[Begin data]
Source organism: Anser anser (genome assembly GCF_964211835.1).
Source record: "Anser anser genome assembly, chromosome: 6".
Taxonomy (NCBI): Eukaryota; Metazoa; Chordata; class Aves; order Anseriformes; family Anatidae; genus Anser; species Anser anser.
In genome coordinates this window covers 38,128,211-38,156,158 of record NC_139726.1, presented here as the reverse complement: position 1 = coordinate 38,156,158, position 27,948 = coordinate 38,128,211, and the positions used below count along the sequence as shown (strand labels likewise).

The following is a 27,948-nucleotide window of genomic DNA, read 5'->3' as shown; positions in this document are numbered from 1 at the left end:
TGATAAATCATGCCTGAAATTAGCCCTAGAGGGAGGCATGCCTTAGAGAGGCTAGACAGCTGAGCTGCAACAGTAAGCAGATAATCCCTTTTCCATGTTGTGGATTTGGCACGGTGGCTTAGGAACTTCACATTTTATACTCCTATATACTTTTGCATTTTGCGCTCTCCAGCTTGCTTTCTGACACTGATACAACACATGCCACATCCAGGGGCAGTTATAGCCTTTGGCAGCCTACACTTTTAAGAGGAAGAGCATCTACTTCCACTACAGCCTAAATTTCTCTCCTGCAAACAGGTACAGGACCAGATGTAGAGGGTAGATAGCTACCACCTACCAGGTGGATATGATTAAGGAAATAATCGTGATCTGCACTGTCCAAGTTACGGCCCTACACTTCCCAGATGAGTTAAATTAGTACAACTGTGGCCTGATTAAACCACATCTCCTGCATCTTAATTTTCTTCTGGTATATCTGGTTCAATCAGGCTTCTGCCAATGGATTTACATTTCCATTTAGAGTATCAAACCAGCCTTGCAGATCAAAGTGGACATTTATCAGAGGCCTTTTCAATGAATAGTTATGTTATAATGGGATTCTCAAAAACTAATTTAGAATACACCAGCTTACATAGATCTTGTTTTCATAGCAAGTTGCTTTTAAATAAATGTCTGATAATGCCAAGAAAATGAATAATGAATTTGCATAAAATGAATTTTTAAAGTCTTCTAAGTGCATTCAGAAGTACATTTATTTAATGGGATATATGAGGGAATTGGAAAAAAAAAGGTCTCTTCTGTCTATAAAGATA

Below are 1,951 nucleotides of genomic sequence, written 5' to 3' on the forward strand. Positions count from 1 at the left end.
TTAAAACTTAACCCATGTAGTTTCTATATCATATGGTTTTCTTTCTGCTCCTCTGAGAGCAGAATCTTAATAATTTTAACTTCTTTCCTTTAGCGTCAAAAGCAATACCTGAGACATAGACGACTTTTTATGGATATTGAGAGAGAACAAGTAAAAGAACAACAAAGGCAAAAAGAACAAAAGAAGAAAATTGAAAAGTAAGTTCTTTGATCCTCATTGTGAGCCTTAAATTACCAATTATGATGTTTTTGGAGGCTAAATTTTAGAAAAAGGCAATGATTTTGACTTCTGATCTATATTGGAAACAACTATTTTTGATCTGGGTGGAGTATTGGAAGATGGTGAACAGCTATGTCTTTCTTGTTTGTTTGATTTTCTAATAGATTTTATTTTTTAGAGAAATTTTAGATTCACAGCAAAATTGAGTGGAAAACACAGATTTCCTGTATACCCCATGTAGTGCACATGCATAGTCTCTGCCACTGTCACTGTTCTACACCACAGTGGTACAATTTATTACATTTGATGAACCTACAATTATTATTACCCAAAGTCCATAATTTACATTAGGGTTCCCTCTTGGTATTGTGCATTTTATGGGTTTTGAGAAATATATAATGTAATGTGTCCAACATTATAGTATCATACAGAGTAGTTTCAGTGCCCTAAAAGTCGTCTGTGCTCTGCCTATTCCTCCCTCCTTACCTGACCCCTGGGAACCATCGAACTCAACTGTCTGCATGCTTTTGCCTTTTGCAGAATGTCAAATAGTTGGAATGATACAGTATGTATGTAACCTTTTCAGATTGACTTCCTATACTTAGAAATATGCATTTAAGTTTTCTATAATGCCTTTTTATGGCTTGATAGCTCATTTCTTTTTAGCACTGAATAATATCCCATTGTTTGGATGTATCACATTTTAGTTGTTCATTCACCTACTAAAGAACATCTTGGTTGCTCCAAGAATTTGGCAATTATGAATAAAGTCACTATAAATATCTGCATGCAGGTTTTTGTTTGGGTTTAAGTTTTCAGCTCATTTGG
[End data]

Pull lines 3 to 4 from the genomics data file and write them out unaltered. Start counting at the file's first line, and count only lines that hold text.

Taxonomy (NCBI): Eukaryota; Metazoa; Chordata; class Aves; order Anseriformes; family Anatidae; genus Anser; species Anser anser.
In genome coordinates this window covers 38,128,211-38,156,158 of record NC_139726.1, presented here as the reverse complement: position 1 = coordinate 38,156,158, position 27,948 = coordinate 38,128,211, and the positions used below count along the sequence as shown (strand labels likewise).